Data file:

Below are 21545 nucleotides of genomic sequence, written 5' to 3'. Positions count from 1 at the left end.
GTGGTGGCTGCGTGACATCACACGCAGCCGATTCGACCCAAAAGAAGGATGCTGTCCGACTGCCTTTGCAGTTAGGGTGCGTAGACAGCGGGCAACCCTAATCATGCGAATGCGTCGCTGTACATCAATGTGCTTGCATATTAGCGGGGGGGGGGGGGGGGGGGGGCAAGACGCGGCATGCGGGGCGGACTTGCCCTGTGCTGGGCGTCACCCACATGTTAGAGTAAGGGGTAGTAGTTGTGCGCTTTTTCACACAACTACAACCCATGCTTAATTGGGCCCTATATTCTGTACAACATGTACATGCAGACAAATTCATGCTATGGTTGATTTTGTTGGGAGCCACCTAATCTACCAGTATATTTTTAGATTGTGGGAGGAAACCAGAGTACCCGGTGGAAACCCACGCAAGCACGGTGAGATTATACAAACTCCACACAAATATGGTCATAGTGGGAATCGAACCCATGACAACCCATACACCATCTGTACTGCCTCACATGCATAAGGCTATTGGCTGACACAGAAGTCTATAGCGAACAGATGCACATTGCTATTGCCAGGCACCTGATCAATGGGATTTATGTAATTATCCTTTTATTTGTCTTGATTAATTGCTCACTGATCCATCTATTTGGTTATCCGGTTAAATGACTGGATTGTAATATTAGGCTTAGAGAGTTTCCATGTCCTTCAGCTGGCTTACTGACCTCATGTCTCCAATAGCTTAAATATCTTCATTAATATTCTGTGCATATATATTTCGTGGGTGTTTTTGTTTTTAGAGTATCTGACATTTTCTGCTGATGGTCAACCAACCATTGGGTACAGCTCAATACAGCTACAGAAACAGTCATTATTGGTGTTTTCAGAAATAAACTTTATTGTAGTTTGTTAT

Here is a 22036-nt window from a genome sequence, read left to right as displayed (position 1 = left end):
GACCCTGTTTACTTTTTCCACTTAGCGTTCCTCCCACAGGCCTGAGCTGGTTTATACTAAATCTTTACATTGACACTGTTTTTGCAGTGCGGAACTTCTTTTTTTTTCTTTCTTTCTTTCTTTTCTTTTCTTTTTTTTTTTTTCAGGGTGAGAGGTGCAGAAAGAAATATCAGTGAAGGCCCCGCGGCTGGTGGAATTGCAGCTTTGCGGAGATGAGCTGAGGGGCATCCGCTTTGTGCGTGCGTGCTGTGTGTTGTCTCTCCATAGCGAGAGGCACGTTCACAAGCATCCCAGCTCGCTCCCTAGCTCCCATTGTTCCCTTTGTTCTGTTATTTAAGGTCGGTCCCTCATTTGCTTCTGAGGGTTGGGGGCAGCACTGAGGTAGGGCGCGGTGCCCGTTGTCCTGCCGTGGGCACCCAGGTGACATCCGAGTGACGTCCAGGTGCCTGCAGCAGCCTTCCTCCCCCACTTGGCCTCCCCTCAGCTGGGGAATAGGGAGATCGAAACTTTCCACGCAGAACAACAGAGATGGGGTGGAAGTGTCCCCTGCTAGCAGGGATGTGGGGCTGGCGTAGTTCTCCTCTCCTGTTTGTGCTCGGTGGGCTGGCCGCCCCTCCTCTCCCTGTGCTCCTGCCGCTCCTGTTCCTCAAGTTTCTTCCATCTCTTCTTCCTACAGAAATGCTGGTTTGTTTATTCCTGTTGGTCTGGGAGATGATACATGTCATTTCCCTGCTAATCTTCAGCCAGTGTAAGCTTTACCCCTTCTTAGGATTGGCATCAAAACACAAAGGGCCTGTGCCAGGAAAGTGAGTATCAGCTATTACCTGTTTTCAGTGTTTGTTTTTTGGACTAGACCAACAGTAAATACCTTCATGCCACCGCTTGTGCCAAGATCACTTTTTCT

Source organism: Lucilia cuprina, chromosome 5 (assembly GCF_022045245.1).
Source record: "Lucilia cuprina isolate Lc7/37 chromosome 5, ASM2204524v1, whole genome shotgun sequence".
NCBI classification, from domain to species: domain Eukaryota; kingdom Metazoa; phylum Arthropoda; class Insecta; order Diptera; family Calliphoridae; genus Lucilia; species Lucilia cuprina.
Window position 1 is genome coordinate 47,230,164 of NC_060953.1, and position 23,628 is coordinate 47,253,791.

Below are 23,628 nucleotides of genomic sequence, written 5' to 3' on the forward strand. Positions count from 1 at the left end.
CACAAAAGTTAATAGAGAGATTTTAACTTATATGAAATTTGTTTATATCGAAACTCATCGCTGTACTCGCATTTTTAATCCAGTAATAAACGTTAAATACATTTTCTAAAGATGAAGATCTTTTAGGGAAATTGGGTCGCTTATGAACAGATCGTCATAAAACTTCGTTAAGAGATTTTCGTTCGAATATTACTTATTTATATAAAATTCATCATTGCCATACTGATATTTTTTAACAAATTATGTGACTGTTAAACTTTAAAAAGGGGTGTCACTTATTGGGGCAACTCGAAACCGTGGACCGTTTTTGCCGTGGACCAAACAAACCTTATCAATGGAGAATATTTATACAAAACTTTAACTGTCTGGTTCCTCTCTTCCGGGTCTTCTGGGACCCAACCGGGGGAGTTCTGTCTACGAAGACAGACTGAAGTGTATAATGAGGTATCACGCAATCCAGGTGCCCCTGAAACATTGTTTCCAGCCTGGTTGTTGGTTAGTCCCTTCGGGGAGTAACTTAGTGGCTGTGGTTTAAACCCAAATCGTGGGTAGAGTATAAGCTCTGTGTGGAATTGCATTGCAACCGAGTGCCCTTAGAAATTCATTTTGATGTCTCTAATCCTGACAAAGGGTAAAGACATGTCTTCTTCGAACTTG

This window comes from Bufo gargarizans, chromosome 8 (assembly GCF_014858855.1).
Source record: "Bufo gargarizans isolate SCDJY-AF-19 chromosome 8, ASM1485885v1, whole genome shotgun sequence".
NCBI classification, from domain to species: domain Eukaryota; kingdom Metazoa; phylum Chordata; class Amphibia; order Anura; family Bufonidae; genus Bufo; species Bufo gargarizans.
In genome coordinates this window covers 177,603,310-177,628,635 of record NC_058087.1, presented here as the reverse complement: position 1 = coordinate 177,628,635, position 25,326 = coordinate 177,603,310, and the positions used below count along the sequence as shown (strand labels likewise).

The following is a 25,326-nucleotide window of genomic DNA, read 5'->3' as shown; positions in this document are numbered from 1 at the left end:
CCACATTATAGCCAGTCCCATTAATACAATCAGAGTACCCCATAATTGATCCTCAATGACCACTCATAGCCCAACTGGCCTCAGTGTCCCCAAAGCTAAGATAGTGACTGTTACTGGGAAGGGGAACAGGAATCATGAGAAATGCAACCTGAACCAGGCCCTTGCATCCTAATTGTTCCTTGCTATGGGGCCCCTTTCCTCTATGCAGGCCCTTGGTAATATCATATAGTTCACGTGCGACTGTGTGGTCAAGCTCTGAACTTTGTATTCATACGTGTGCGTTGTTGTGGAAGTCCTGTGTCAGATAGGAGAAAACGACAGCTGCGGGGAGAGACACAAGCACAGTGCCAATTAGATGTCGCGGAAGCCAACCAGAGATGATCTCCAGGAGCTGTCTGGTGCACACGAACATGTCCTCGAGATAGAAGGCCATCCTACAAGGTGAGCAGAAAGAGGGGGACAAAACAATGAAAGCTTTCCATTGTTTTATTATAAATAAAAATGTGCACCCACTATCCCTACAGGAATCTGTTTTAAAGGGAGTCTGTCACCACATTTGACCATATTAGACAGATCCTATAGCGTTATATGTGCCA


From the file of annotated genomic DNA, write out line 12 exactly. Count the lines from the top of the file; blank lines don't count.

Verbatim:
Source record: "Bufo gargarizans isolate SCDJY-AF-19 chromosome 8, ASM1485885v1, whole genome shotgun sequence".